The Robinson family are spending two weeks of summer vacation at a resort in the Catskills. Older daughter Patti vies with her friend, Valeria, for the affections of Demi Armendez but Patti...
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In this reworking of "No, No, Nanette," wealthy heiress Nanette Carter bets her uncle $25,000 that she can say "no" to everything for 48 hours. If she wins, she can invest the money in a ... See full summary »
Sailor Danny Xavier Smith and two other gobs try to save his sister Susan's virtue. She wants to get a role in the show "Hit the Deck". After wrecking the producers hotel suite, they land ... See full summary »
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Grainbelt University has one attraction for Dobie Gillis - women, especially Pansy Hammer. Pansy's father, even though and maybe because she says she's in dreamville, does not share her ... See full summary »
Prizefighter Johnny is in love with his promoter O'Malley's daughter Pat. His best friend, sports reporter Rick, is also in love with her but knows that she loves Johnny. Lonely Rick takes ... See full summary »
The Robinson family are spending two weeks of summer vacation at a resort in the Catskills. Older daughter Patti vies with her friend, Valeria, for the affections of Demi Armendez but Patti is at a disadvantage because her parents think she is too young for boys. But with Patti singing at an amateur show and a dance, her adventures in quest of Armendez ends happily. Written by
Les Adams <email@example.com>
During the "That's How I Love You" song Debbie Reynolds' character (Melba) plays the French horn. Debbie Reynolds actually played the French horn in high school. See more »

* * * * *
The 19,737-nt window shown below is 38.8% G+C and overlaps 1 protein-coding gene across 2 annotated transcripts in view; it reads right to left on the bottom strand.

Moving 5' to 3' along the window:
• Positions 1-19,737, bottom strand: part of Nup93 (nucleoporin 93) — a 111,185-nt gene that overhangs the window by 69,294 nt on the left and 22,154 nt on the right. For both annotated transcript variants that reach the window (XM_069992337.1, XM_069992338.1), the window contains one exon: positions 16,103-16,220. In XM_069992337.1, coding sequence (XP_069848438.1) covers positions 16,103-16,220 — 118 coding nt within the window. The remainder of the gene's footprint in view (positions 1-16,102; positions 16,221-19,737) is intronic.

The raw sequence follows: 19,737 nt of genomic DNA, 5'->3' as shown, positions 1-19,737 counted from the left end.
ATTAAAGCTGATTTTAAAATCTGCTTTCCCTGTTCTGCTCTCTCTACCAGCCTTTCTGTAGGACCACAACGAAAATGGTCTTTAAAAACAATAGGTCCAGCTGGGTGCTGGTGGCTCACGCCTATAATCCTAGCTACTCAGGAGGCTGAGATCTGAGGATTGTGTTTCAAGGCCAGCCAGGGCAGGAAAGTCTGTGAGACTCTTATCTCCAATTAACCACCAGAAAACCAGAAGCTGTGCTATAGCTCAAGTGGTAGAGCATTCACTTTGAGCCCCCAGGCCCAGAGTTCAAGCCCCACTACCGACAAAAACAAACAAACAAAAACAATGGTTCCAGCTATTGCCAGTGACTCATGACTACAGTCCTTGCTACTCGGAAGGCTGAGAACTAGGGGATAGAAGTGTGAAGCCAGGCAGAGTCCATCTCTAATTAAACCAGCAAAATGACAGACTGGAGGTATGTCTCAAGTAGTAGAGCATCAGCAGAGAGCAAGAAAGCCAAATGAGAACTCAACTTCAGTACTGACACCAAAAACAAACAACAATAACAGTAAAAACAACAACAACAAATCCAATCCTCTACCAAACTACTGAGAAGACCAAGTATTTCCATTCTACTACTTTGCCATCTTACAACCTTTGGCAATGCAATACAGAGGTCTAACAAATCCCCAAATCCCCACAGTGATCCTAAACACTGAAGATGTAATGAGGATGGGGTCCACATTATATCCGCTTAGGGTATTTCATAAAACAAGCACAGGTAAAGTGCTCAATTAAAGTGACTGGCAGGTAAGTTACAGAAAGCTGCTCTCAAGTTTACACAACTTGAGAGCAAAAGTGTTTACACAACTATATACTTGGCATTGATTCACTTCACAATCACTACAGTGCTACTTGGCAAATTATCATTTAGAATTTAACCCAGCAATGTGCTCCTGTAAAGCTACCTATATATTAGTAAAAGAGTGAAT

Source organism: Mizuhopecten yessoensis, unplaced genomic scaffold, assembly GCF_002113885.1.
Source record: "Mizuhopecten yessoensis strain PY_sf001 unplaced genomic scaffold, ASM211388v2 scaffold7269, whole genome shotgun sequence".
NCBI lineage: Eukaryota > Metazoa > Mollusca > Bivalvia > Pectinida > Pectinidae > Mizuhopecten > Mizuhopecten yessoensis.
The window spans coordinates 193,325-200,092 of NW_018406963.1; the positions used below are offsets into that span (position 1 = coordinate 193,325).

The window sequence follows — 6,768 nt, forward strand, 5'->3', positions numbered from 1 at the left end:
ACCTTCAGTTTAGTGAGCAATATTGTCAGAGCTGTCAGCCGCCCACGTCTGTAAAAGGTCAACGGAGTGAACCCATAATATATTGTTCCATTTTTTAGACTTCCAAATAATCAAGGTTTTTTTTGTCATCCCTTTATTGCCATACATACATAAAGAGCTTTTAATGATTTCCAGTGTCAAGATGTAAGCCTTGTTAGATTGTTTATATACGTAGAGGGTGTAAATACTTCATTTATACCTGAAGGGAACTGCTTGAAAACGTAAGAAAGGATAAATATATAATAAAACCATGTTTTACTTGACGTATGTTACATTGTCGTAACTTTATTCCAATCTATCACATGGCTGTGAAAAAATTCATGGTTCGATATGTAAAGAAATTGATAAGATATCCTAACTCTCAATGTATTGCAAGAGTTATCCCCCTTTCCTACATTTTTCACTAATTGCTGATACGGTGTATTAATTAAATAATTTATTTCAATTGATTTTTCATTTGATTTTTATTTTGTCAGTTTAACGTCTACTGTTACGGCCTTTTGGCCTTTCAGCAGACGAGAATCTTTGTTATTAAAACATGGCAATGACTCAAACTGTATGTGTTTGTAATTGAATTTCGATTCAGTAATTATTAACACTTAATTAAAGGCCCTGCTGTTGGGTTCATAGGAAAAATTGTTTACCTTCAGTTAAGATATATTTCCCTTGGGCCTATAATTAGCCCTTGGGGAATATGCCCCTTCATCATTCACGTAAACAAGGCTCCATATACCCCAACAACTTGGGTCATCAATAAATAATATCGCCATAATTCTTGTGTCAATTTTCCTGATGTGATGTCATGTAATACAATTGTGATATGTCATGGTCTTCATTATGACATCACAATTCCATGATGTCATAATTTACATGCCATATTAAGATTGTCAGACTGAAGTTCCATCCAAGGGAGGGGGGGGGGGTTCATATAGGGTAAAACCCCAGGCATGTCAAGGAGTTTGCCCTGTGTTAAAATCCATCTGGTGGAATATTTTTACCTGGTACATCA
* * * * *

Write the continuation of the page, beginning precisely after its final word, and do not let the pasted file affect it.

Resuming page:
As the parents (Horatio and Katherine) are getting ready to go to "the dance", daughter (Patti) ties her dad's bow tie. She is behind his back and cannot see that she is not tying it centered on her dad's celluloid collar. When the scene changes, she has finished tying it and it is neatly centered on his collar. See more »
They don't make films like this anymore there simply aren't the margins in them. If they did the sex and jokes would hit you in the face and you would miss the point that subtlety and slapstick can mix well together on occasion. This film is half a century old and it probably shows to the more sophisticated contemporary film goer/maker. To me it was a film that I have seen only twice when in my teens but both times it instilled in me a warmth and humour that I have rarely known in a film since. Hooray for Debbie Reynolds! Hooray for Ricardo M! And not an inch of stocking or @#*~ word in sight! Sit back and enjoy.
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